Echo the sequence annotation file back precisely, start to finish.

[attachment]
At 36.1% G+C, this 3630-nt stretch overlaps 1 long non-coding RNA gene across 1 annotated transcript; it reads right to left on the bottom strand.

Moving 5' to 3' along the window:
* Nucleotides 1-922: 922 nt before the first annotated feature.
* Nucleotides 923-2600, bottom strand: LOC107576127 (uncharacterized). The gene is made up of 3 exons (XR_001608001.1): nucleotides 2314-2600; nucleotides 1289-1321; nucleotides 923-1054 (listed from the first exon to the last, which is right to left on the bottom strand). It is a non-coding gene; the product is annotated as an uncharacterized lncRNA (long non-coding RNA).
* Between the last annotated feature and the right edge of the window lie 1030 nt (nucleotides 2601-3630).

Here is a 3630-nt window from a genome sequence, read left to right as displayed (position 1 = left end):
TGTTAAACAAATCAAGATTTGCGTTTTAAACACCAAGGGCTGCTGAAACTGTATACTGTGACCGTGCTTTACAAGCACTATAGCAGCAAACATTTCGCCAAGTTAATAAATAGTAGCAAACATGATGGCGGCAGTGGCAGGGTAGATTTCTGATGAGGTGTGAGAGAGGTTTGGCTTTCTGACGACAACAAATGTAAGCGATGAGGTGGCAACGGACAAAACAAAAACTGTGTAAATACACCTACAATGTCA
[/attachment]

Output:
At 36.1% G+C, this 3630-nt stretch overlaps 1 long non-coding RNA gene across 1 annotated transcript; it reads right to left on the bottom strand.

Moving 5' to 3' along the window:
* Nucleotides 1-922: 922 nt before the first annotated feature.
* Nucleotides 923-2600, bottom strand: LOC107576127 (uncharacterized). The gene is made up of 3 exons (XR_001608001.1): nucleotides 2314-2600; nucleotides 1289-1321; nucleotides 923-1054 (listed from the first exon to the last, which is right to left on the bottom strand). It is a non-coding gene; the product is annotated as an uncharacterized lncRNA (long non-coding RNA).
* Between the last annotated feature and the right edge of the window lie 1030 nt (nucleotides 2601-3630).

Here is a 3630-nt window from a genome sequence, read left to right as displayed (position 1 = left end):
TGTTAAACAAATCAAGATTTGCGTTTTAAACACCAAGGGCTGCTGAAACTGTATACTGTGACCGTGCTTTACAAGCACTATAGCAGCAAACATTTCGCCAAGTTAATAAATAGTAGCAAACATGATGGCGGCAGTGGCAGGGTAGATTTCTGATGAGGTGTGAGAGAGGTTTGGCTTTCTGACGACAACAAATGTAAGCGATGAGGTGGCAACGGACAAAACAAAAACTGTGTAAATACACCTACAATGTCA